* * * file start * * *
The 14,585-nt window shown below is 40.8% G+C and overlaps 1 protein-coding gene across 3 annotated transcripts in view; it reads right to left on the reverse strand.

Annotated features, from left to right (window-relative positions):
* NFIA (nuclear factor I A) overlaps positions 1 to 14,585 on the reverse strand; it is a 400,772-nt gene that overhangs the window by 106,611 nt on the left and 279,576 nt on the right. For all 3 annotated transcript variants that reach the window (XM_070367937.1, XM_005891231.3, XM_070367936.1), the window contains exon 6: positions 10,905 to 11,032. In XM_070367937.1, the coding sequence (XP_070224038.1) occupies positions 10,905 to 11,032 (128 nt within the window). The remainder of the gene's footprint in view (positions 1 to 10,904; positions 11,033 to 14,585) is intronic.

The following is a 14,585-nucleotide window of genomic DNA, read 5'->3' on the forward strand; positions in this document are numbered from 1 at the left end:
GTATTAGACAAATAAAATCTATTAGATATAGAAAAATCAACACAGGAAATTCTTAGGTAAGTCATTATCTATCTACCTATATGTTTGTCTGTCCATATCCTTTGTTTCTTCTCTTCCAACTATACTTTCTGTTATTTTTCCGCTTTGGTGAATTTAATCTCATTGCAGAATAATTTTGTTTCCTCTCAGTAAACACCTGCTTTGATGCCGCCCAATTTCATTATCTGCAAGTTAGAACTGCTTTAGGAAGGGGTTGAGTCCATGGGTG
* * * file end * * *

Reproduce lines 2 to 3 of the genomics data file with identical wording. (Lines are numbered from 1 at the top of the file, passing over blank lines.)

Annotated features, from left to right (window-relative positions):
* NFIA (nuclear factor I A) overlaps positions 1 to 14,585 on the reverse strand; it is a 400,772-nt gene that overhangs the window by 106,611 nt on the left and 279,576 nt on the right. For all 3 annotated transcript variants that reach the window (XM_070367937.1, XM_005891231.3, XM_070367936.1), the window contains exon 6: positions 10,905 to 11,032. In XM_070367937.1, the coding sequence (XP_070224038.1) occupies positions 10,905 to 11,032 (128 nt within the window). The remainder of the gene's footprint in view (positions 1 to 10,904; positions 11,033 to 14,585) is intronic.